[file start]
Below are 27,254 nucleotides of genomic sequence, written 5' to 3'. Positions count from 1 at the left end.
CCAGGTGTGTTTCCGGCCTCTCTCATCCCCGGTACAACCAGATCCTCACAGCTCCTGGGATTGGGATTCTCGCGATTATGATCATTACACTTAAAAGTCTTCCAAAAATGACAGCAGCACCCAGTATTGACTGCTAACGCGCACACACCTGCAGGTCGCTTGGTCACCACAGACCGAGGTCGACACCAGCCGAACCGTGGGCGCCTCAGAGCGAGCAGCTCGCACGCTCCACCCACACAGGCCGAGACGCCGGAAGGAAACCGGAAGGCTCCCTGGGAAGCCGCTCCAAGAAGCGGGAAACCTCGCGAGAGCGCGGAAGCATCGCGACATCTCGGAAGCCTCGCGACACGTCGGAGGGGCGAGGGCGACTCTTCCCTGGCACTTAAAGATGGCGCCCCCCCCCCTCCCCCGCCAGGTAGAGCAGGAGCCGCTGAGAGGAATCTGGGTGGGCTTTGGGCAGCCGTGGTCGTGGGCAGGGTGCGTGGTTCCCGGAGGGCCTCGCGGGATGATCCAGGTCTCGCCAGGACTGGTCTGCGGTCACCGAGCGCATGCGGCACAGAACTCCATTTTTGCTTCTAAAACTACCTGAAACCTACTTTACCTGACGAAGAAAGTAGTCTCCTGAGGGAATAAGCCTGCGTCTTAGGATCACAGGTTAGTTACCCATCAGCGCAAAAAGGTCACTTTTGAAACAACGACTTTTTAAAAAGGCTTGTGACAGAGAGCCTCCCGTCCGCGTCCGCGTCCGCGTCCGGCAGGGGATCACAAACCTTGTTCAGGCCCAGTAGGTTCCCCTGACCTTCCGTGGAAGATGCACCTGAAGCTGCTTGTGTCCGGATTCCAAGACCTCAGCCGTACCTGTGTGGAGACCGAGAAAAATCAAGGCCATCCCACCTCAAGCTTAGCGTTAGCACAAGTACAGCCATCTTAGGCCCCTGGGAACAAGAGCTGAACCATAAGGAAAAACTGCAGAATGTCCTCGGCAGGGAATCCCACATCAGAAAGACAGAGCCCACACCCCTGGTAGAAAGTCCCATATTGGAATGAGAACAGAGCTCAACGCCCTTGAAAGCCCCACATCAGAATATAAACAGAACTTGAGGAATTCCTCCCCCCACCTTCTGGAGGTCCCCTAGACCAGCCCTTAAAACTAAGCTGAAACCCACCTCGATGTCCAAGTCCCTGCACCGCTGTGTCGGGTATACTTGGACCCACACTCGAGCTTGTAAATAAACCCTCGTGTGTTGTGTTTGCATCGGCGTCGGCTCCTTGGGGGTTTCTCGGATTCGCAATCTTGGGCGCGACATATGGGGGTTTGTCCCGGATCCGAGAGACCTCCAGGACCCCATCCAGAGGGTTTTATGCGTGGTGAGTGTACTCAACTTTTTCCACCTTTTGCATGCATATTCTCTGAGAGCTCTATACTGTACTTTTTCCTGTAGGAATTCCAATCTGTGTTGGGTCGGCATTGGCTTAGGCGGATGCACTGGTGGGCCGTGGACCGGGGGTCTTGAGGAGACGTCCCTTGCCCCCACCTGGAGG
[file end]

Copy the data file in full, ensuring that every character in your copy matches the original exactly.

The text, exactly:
Below are 27,254 nucleotides of genomic sequence, written 5' to 3'. Positions count from 1 at the left end.
CCAGGTGTGTTTCCGGCCTCTCTCATCCCCGGTACAACCAGATCCTCACAGCTCCTGGGATTGGGATTCTCGCGATTATGATCATTACACTTAAAAGTCTTCCAAAAATGACAGCAGCACCCAGTATTGACTGCTAACGCGCACACACCTGCAGGTCGCTTGGTCACCACAGACCGAGGTCGACACCAGCCGAACCGTGGGCGCCTCAGAGCGAGCAGCTCGCACGCTCCACCCACACAGGCCGAGACGCCGGAAGGAAACCGGAAGGCTCCCTGGGAAGCCGCTCCAAGAAGCGGGAAACCTCGCGAGAGCGCGGAAGCATCGCGACATCTCGGAAGCCTCGCGACACGTCGGAGGGGCGAGGGCGACTCTTCCCTGGCACTTAAAGATGGCGCCCCCCCCCCTCCCCCGCCAGGTAGAGCAGGAGCCGCTGAGAGGAATCTGGGTGGGCTTTGGGCAGCCGTGGTCGTGGGCAGGGTGCGTGGTTCCCGGAGGGCCTCGCGGGATGATCCAGGTCTCGCCAGGACTGGTCTGCGGTCACCGAGCGCATGCGGCACAGAACTCCATTTTTGCTTCTAAAACTACCTGAAACCTACTTTACCTGACGAAGAAAGTAGTCTCCTGAGGGAATAAGCCTGCGTCTTAGGATCACAGGTTAGTTACCCATCAGCGCAAAAAGGTCACTTTTGAAACAACGACTTTTTAAAAAGGCTTGTGACAGAGAGCCTCCCGTCCGCGTCCGCGTCCGCGTCCGGCAGGGGATCACAAACCTTGTTCAGGCCCAGTAGGTTCCCCTGACCTTCCGTGGAAGATGCACCTGAAGCTGCTTGTGTCCGGATTCCAAGACCTCAGCCGTACCTGTGTGGAGACCGAGAAAAATCAAGGCCATCCCACCTCAAGCTTAGCGTTAGCACAAGTACAGCCATCTTAGGCCCCTGGGAACAAGAGCTGAACCATAAGGAAAAACTGCAGAATGTCCTCGGCAGGGAATCCCACATCAGAAAGACAGAGCCCACACCCCTGGTAGAAAGTCCCATATTGGAATGAGAACAGAGCTCAACGCCCTTGAAAGCCCCACATCAGAATATAAACAGAACTTGAGGAATTCCTCCCCCCACCTTCTGGAGGTCCCCTAGACCAGCCCTTAAAACTAAGCTGAAACCCACCTCGATGTCCAAGTCCCTGCACCGCTGTGTCGGGTATACTTGGACCCACACTCGAGCTTGTAAATAAACCCTCGTGTGTTGTGTTTGCATCGGCGTCGGCTCCTTGGGGGTTTCTCGGATTCGCAATCTTGGGCGCGACATATGGGGGTTTGTCCCGGATCCGAGAGACCTCCAGGACCCCATCCAGAGGGTTTTATGCGTGGTGAGTGTACTCAACTTTTTCCACCTTTTGCATGCATATTCTCTGAGAGCTCTATACTGTACTTTTTCCTGTAGGAATTCCAATCTGTGTTGGGTCGGCATTGGCTTAGGCGGATGCACTGGTGGGCCGTGGACCGGGGGTCTTGAGGAGACGTCCCTTGCCCCCACCTGGAGG